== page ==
Refinishing knives

Published on August 13th, 2017 | by Henri


Stainless steel knives

Q.  My problem and question is that my Wallace stainless knives have developed a discoloration on the knife blades. I have tried a number of cleaners, etc., but nothing takes the discoloration away and restores them. I was wondering whether you have any knowledge of a product that would clean and restore the “new” look to the knife blade. Hope you can help and thank you.

A.    By discoloration, do you mean just dullness or rust-like stains? The following is a compendium of stainless steel care, not all of which are necessarily applicable to your concern.

We have successfully kept our stainless steel utensils stain-free over the years by carefully removing all food particles from them with a soft brush under running hot water in order not to scratch them, and then putting them through a normal cycle in the dishwasher. Of course this can only be done if your knives are solid stainless steel and do not have handles made of material that should not be put in a dishwasher. It is also best to remove the utensils and dry them thoroughly with a soft cloth or paper towels as soon as the cleaning cycle is complete to prevent water spotting.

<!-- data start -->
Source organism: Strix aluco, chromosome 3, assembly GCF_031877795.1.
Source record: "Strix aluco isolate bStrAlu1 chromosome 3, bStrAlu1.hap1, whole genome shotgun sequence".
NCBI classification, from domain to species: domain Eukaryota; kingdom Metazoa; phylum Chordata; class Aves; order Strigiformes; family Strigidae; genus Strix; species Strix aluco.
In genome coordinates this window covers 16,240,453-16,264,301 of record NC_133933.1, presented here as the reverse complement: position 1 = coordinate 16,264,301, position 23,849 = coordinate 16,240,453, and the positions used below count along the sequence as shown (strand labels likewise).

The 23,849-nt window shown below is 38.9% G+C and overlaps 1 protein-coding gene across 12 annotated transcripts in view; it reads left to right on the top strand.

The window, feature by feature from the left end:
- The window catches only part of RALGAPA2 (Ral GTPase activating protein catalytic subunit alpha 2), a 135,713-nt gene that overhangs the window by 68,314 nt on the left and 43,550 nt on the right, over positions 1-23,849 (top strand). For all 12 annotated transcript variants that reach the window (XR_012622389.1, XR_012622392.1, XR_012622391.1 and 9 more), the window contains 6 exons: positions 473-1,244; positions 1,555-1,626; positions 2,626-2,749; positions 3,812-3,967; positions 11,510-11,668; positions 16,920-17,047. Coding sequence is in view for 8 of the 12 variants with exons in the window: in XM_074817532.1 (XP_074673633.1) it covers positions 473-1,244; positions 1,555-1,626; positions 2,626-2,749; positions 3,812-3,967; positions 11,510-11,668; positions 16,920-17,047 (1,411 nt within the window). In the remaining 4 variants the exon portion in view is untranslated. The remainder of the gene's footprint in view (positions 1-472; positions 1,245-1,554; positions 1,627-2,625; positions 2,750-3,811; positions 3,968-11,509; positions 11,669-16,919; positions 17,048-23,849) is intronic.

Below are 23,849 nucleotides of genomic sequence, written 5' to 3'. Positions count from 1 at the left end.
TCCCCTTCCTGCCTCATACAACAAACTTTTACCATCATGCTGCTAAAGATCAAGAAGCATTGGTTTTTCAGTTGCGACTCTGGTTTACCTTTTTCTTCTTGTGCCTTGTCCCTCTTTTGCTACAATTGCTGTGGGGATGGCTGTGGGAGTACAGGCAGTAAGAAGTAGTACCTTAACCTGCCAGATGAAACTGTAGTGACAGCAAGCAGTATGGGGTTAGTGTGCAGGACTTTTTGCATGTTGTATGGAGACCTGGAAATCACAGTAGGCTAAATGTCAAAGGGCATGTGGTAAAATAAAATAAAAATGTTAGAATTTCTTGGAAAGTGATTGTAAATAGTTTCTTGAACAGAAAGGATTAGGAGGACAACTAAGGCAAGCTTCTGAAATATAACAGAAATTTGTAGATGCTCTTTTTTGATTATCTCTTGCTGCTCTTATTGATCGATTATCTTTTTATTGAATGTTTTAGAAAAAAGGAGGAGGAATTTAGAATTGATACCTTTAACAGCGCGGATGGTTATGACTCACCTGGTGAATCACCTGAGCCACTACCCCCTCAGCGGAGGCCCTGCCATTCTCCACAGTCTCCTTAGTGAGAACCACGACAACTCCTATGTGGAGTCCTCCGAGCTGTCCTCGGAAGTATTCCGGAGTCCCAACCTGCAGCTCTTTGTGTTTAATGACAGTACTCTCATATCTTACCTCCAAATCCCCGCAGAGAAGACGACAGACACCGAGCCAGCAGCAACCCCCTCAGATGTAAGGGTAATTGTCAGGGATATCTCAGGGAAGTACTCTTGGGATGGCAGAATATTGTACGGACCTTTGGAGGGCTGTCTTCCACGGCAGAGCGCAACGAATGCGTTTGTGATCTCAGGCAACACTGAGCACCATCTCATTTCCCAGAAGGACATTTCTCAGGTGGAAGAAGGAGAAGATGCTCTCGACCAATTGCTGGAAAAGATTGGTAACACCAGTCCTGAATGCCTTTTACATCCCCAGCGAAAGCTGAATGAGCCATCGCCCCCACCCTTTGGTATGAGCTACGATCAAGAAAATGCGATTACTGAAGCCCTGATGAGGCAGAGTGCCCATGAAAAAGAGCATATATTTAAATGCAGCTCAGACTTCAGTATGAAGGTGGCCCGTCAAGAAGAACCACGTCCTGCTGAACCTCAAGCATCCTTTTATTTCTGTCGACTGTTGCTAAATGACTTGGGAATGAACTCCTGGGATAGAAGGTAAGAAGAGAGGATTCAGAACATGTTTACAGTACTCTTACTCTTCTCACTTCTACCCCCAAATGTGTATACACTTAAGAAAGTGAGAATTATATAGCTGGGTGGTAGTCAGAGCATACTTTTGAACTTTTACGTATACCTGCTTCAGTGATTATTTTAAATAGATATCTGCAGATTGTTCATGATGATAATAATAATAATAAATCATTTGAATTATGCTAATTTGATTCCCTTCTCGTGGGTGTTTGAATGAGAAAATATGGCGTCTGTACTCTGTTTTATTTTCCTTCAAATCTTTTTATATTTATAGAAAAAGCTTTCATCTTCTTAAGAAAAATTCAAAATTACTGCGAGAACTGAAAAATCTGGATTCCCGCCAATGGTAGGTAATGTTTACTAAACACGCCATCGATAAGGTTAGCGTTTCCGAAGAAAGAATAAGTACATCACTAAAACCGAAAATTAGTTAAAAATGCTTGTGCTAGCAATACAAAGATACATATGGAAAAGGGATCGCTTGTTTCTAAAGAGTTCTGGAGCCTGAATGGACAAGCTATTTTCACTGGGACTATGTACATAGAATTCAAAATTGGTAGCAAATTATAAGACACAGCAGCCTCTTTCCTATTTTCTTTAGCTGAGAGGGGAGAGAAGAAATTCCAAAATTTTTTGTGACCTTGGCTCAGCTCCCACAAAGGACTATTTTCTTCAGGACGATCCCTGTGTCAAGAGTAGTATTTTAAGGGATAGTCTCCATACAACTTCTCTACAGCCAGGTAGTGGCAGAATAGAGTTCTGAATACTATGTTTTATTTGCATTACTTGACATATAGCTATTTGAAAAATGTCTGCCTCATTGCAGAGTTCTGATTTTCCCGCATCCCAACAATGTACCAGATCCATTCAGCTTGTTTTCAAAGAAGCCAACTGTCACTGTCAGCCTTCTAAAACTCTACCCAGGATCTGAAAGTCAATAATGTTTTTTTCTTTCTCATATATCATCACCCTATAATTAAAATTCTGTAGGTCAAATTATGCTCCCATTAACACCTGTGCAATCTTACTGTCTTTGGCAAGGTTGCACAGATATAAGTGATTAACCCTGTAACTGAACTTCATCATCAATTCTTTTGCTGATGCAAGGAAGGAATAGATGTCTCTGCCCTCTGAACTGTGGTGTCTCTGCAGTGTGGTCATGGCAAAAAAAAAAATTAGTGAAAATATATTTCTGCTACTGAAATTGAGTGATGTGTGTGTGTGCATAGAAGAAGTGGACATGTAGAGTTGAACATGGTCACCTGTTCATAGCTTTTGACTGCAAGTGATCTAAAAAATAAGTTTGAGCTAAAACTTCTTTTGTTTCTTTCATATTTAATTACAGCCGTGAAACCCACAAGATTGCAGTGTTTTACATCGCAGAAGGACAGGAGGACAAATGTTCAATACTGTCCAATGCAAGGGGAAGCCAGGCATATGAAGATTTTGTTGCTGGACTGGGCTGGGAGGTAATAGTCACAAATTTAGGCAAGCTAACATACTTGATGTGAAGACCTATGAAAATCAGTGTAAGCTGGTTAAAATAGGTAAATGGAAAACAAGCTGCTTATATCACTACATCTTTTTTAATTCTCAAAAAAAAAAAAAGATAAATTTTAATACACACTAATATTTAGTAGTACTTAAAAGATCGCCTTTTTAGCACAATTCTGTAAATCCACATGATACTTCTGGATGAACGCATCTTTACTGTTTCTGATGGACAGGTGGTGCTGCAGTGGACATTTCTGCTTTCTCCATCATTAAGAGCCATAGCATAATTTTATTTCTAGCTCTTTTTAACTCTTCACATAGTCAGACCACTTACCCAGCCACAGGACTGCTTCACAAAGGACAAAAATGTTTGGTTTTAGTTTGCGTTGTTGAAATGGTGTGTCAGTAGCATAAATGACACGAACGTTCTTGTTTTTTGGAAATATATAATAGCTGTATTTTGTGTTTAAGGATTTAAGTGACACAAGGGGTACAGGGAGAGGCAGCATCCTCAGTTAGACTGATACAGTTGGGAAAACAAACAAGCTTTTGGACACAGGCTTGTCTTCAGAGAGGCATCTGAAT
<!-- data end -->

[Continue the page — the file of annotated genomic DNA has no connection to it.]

If the stains you are experiencing are what are called heat streaks, gently rub the utensils with a soft cloth dampened in olive or mineral oil. You can also try making a paste with baking soda and liquid dish soap, and rubbing each stained utensil with a clean cloth dampened with the paste. Other suggestions are to immerse the blades in white vinegar for a few minutes, rinsing and drying them, but care must be exercised that the acid will not harm the utensils (more later).

Here are other recommended cleaning methods from Silver Magpies, a sales, appraisals and identification of vintage silver (, which the owner is generously suggesting be passed along to anyone in need.

Make a thick paste with two tablespoons of baking soda in a bowl and a little water. Vigorously rub the paste onto the stained blades and rinse the paste off, also vigorously, under running water. This should do it, but if not, she recommends substituting lemon juice for water with the caveat that some stainless steel, depending on how it is alloyed,  may be damaged by the acid. If need be, test your utensils before using any acid.

One comment she makes that is worth noting: If you have used your knives with acidic food and they haven’t become damaged, substituting lemon should be OK. Rub the paste and rinse it off as mentioned above. If still not satisfied, she recommends the use of a copper cleaning cloth.

Once all the stains are removed, buffing the utensils with a very small amount of lemon oil, following the grain of the steel, should bring out its original shine.

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